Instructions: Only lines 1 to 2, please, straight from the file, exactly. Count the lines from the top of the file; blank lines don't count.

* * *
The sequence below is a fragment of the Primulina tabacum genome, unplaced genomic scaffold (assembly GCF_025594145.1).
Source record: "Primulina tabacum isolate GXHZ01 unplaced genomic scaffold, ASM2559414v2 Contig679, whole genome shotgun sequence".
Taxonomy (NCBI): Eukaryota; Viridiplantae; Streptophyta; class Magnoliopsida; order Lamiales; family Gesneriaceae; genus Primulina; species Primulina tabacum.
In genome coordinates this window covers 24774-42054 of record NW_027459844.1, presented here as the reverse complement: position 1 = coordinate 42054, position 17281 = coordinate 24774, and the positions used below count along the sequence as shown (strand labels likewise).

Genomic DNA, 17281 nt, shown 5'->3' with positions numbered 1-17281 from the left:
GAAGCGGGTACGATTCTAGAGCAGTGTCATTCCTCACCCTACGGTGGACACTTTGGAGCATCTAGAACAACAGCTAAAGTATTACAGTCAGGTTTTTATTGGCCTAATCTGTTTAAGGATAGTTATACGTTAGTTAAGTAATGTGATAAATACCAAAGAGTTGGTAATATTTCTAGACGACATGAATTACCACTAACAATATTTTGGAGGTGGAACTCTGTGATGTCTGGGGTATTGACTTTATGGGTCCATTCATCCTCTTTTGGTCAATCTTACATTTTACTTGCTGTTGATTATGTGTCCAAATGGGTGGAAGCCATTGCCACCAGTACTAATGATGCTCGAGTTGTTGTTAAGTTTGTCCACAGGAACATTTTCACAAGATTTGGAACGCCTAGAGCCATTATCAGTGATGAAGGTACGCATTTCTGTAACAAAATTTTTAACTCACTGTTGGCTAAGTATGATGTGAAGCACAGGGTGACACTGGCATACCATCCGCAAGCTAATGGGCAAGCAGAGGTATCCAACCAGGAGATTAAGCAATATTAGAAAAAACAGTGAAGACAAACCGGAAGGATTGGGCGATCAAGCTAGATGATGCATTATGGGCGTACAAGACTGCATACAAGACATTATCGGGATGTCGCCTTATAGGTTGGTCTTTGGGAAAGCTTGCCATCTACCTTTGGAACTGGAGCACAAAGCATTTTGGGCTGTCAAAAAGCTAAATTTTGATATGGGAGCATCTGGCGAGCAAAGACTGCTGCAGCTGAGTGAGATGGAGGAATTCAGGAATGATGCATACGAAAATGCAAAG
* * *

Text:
The sequence below is a fragment of the Primulina tabacum genome, unplaced genomic scaffold (assembly GCF_025594145.1).
Source record: "Primulina tabacum isolate GXHZ01 unplaced genomic scaffold, ASM2559414v2 Contig679, whole genome shotgun sequence".